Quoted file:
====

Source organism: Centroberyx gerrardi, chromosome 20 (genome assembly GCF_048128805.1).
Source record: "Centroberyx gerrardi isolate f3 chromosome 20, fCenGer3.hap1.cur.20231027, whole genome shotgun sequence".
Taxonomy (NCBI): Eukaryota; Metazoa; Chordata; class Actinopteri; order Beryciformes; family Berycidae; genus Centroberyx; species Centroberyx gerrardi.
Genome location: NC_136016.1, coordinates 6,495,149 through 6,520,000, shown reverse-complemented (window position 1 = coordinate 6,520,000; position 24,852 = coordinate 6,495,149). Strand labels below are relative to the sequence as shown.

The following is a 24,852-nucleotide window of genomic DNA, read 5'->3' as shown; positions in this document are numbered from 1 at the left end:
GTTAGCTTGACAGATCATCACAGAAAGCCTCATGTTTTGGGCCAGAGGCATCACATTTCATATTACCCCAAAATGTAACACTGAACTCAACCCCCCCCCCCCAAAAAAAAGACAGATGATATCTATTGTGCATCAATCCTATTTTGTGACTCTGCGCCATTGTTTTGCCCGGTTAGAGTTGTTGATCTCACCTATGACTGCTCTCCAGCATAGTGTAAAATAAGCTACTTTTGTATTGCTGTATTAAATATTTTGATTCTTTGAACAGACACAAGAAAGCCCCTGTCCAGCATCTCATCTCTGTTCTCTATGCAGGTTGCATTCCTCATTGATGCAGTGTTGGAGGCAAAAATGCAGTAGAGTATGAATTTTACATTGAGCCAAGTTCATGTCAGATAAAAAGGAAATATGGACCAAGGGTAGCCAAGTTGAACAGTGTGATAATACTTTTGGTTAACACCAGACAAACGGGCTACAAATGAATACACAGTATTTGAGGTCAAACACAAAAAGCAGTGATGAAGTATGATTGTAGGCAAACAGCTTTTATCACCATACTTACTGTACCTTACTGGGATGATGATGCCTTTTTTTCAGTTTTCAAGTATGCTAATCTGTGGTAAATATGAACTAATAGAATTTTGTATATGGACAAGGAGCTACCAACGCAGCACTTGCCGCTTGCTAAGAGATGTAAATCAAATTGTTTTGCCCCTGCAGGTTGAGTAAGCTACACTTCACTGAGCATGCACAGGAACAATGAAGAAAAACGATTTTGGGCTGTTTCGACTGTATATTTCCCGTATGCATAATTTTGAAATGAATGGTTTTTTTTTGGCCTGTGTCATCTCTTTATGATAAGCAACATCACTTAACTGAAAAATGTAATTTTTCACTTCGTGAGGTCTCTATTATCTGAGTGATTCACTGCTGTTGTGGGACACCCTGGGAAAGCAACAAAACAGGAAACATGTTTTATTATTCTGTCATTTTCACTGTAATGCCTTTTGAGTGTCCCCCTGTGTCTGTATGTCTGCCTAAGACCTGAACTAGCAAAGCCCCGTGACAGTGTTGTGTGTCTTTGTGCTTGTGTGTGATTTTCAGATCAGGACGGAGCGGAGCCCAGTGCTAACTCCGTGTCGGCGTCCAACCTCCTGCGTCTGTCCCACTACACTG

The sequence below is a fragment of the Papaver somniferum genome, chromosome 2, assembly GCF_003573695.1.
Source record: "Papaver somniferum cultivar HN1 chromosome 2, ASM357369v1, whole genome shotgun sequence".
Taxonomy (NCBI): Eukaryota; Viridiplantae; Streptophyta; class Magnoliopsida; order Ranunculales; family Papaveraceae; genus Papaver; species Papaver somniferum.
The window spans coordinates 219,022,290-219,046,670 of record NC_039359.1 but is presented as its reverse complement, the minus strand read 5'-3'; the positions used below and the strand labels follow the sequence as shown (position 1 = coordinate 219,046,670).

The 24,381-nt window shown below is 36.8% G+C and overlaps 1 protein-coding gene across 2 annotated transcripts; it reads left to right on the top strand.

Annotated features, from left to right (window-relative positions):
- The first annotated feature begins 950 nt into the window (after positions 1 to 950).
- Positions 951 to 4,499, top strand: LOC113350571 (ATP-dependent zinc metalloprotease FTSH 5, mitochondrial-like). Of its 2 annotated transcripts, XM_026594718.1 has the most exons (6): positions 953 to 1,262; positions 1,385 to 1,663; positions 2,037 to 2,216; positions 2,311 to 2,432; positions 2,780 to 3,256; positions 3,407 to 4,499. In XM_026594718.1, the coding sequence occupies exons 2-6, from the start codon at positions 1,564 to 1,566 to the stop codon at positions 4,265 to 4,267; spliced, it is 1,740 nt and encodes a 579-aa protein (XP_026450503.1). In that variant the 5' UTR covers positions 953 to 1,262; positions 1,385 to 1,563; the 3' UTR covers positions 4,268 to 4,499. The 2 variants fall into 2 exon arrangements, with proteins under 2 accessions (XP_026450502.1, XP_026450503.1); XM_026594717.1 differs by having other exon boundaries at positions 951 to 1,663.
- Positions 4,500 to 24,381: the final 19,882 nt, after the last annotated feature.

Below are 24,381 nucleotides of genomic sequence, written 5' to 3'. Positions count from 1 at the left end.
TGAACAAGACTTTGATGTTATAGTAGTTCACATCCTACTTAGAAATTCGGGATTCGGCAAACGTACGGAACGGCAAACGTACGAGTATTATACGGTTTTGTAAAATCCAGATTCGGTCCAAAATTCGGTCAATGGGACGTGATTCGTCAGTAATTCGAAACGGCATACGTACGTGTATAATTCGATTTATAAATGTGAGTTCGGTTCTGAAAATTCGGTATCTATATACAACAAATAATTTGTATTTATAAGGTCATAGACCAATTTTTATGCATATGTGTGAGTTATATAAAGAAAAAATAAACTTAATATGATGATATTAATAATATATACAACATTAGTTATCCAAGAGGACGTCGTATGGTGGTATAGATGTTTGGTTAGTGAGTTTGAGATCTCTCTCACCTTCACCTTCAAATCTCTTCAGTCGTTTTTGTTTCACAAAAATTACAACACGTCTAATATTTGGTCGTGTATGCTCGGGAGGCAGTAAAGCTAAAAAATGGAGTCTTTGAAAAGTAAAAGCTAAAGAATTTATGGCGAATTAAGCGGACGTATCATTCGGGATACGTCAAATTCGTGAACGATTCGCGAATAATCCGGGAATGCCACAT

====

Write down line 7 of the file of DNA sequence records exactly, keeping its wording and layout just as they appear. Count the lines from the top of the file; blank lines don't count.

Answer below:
The sequence below is a fragment of the Papaver somniferum genome, chromosome 2, assembly GCF_003573695.1.